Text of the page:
Even in Mass Effect 2, the shadow of the Omega Relay hangs over the entire game. You know that the Reapers are the Big Bad. Lines are drawn. In Dragon Age II, there is no sign- even thirty hours into the game- that there even will be a Big Bad. The story reflects this, because as it progresses the narrative actually evolves around you. Choices made earlier in the game are like story seeds that bear fruit later on. Political struggle, ideological conflict, and personal vendettas are woven together to form a much richer, much more sophisticated story-web than anything I think I’ve ever seen attempted in a video roleplaying game. The game’s stories feel organic, emerging and unfolding rather than being told or directed. It is also a story that takes place over years of time, meaning that although it is not a continent-spanning epic of distance and scope, it is an epic of a specific place and of a specific era.
It’s not a save the world game. At least not yet, and I don’t think it will be. Events seem to be building to a head, and I sense that difficult decisions about where Hawke will cast his loyalty are to come.
Despite the smaller scope- it really is just about Kirkwall and its immediate environs- it is still also a story of specific characters, all with ambiguities, complexities, and intricate relationships both with Hawke and the various factions and events in the city. The writing is much sharper, tighter, and more is said with much less than in the first game. Although there’s no character as monumental as Shale, I’ve found that the companions as well as many of the NPCs (the Qunari Arishok in particular) have me completely riveted and interested in seeing how their stories intertwine with the other threads in the game. And man, am I glad that the silly gifting mechanic has been thrown out in favor of a better-integrated system of currying favor with your party members.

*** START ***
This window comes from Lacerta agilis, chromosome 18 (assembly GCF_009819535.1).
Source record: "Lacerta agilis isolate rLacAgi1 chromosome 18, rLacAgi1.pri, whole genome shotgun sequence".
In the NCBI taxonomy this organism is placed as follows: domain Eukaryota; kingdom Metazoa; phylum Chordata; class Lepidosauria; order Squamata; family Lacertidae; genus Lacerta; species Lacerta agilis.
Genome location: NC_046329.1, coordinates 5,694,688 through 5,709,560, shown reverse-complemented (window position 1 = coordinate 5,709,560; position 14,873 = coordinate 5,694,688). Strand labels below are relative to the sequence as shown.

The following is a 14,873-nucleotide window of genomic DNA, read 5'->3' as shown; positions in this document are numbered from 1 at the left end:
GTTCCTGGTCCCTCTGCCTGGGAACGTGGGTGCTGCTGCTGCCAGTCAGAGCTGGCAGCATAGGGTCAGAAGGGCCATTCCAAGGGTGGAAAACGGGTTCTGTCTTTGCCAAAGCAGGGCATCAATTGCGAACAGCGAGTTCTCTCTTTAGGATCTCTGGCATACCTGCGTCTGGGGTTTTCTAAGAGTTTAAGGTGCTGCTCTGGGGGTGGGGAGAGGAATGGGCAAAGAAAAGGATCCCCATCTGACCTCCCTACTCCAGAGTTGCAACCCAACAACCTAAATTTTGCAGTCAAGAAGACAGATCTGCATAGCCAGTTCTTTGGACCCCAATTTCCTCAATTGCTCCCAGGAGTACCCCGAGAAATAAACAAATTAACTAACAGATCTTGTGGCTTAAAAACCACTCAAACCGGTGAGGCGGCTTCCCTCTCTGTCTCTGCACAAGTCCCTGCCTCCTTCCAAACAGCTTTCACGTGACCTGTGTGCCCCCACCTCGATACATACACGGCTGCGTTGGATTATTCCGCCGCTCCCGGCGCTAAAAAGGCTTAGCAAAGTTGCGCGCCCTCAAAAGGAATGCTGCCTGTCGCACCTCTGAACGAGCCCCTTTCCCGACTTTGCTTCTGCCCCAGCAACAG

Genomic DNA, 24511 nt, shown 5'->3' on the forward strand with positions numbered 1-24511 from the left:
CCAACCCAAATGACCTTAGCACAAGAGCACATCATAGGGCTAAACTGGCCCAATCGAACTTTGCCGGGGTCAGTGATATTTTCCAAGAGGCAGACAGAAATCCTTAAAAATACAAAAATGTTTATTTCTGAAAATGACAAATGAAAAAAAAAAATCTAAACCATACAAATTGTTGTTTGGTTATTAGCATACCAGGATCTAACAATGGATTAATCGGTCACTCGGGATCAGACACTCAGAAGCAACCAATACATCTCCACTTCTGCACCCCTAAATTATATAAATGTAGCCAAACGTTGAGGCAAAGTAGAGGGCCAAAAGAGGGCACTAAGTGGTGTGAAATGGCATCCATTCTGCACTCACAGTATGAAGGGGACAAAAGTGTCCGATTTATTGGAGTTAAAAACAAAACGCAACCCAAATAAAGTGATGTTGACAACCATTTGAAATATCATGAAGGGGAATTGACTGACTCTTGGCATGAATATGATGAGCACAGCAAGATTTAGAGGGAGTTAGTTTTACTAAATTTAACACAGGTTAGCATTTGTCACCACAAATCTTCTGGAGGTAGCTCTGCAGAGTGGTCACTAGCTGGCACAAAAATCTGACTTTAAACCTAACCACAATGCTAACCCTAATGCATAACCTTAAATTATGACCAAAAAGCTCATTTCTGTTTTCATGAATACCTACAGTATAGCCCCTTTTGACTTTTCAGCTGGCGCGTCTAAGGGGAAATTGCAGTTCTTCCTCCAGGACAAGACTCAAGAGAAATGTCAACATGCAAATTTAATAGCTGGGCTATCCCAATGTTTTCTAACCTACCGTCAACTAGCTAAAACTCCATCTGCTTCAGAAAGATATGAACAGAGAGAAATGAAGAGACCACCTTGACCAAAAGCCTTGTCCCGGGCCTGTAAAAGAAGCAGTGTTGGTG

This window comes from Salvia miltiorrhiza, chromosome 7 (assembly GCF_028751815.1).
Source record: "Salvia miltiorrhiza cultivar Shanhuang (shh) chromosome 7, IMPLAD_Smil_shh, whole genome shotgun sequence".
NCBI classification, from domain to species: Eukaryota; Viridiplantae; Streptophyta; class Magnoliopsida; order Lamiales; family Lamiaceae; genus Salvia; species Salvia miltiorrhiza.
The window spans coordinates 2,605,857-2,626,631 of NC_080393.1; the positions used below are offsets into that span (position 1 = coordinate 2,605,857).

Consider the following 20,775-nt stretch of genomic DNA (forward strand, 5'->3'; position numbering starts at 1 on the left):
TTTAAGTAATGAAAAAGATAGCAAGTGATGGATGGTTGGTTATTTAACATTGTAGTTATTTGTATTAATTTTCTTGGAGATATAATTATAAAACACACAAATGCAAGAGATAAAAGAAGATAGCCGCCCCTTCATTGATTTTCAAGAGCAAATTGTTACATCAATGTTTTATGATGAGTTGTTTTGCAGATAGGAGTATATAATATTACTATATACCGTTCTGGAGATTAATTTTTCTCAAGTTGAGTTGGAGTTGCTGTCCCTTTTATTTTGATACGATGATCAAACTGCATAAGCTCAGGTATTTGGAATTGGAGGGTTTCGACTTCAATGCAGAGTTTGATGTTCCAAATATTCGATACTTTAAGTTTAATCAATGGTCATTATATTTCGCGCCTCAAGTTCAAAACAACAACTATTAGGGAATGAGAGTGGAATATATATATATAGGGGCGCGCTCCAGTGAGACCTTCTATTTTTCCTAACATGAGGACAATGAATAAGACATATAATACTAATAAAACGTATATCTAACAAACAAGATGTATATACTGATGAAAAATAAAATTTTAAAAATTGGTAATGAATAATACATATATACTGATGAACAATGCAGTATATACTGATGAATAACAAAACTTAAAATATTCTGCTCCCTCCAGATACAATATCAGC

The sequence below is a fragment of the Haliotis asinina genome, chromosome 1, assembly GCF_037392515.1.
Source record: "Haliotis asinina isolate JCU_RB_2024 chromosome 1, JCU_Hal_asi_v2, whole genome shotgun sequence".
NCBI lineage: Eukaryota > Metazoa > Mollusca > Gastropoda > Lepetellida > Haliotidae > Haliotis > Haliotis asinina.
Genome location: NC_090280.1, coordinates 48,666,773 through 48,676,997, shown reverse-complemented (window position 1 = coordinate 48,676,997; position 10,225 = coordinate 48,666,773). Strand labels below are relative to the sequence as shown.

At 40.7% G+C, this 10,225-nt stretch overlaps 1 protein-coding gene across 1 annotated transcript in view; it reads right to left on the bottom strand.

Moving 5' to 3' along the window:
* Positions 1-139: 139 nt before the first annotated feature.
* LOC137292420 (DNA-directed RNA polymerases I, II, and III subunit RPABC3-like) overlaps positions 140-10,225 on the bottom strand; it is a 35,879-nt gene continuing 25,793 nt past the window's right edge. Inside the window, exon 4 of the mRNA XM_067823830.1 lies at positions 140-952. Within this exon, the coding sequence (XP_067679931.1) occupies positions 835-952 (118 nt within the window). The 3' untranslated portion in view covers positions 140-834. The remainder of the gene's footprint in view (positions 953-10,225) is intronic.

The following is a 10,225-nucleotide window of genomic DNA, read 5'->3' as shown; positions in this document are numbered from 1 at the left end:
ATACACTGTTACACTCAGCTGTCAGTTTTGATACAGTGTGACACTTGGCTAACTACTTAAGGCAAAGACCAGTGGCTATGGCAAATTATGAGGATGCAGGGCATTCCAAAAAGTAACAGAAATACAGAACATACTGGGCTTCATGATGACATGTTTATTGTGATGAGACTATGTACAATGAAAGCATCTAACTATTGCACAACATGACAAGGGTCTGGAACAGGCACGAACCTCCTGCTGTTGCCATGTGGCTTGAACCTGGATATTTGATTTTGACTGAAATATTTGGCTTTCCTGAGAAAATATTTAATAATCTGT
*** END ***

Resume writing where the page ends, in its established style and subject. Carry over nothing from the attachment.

One little bit of character writing in particular really sort of blew me away, although it was very subtle. Aveline, among the earliest party members that joins up with Hawke, eventually rises to a position of power in Kirkwall. Through choices and dialogues I cultivated a long-term platonic friendship with her. She was kind of my right-hand woman, but I never had any romantic designs on her because Merrill, the klutzy elf girl caught my Garrett’s eye instead. I stopped in to visit Aveline, and she more or less asked me to help her get close to a City Guardsman she fancied. I actually felt the same “what about me” pang of jealousy that I probably would have felt in real life.